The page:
By Stan Bush
DENVER (CBS4) – Seemingly running out of options, Colorado district attorneys are using over-the-top language to block two bills that are fast-tracking to the governor’s desk.
“Shame on you Legislature, shame on anyone voting on this bill,” said El Paso County District Attorney Dan May.
The Colorado District Attorney’s Council says Senate Bills 180 and 181 would give early release to juveniles sentenced to life without the possibility of parole. On Monday both bills easily cleared a voice vote in the Republican-controlled state Senate and have bipartisan support in the state House of Representatives.
The bills look to outlaw juvenile sentences for live without the possibility of parole and to build a system that would take their parole under consideration.
“These bills are reckless,” said 18th Judicial District Attorney George Brauchler. “There’s a lack of leadership taking place that allows these bills to take place.”
The bills follow a ruling from the U.S. Supreme Court that made such sentences unconstitutional. District attorneys say the bills undo justice. Brauchler says offenders like Terrance Wilder, who at 17 was the triggerman in a complicated murder-for-hire case, should never be set free.
“This is a bill that would work to put him in a position that in a very short period of time would put him on the streets,” said Brauchler.
Wilder killed 24-year-old preacher Joel England. He was arrested five days after the murder targeting another man. But the victim’s father, Gordon England, says after 17 years Wilder is a different man and deserves a chance to contribute to society.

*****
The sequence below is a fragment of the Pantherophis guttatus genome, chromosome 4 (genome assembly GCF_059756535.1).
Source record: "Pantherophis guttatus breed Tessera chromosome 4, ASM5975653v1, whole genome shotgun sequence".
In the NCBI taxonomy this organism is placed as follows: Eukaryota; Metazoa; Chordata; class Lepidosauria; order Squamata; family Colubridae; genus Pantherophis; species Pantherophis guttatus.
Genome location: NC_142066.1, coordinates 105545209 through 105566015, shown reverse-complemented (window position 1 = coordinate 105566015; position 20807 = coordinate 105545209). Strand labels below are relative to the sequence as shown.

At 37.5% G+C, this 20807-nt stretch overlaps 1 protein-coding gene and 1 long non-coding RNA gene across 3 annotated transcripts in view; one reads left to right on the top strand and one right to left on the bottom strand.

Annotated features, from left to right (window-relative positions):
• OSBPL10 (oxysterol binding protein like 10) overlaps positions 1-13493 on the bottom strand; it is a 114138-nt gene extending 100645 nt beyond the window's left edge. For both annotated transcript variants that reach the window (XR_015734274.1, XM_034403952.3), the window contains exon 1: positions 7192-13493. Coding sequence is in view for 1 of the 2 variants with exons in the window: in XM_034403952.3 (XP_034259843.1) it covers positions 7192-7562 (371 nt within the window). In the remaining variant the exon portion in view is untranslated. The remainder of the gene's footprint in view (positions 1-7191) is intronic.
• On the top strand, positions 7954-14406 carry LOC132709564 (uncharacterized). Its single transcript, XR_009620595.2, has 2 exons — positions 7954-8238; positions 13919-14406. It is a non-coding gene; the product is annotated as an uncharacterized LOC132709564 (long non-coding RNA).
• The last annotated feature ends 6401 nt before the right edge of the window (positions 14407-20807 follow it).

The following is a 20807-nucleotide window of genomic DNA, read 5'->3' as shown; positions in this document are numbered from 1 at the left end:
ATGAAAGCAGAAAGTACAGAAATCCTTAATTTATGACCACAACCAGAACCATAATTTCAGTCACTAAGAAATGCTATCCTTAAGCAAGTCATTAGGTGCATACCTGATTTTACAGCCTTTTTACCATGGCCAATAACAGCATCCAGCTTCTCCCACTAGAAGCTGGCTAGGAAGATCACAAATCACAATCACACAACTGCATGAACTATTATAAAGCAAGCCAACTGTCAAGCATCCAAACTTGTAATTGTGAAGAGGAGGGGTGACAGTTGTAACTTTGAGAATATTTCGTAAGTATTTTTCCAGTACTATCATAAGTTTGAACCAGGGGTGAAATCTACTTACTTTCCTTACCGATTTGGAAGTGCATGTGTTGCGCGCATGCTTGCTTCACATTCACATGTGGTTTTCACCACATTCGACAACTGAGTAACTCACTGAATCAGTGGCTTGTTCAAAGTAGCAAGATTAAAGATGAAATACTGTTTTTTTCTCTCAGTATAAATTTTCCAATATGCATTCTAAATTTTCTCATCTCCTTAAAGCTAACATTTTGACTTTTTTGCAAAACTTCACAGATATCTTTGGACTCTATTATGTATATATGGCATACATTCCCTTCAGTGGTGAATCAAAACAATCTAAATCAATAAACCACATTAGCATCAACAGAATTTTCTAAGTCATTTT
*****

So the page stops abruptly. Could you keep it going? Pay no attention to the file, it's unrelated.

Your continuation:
“I believe he could make a successful re-entry and make a good contribution,” said England. “We think this is responsible and good justice.”
Forty-eight inmates serving life sentences without parole were juveniles when they were convicted, but supporters of the bills say only 15 would be eligible to actually get parole.
District attorneys say it would drastically alter sentences for the worst offenders, like Austin Sigg, who brutally murdered 10-year-old Jessica Ridgeway. Sigg is serving a life sentence with an additional 86 years tacked on for aggravating factors in the crime. He would not be eligible for early release.
Carrie Thompson, policy director for the Colorado Criminal Defense Bar, says the district attorneys are using fear to try to stop the bill.
Thompson said to say that Sigg is going to get out is “that deliberate, intentional misinformation is trying to get the public to become fearful when it is in fact it’s based on a lie.”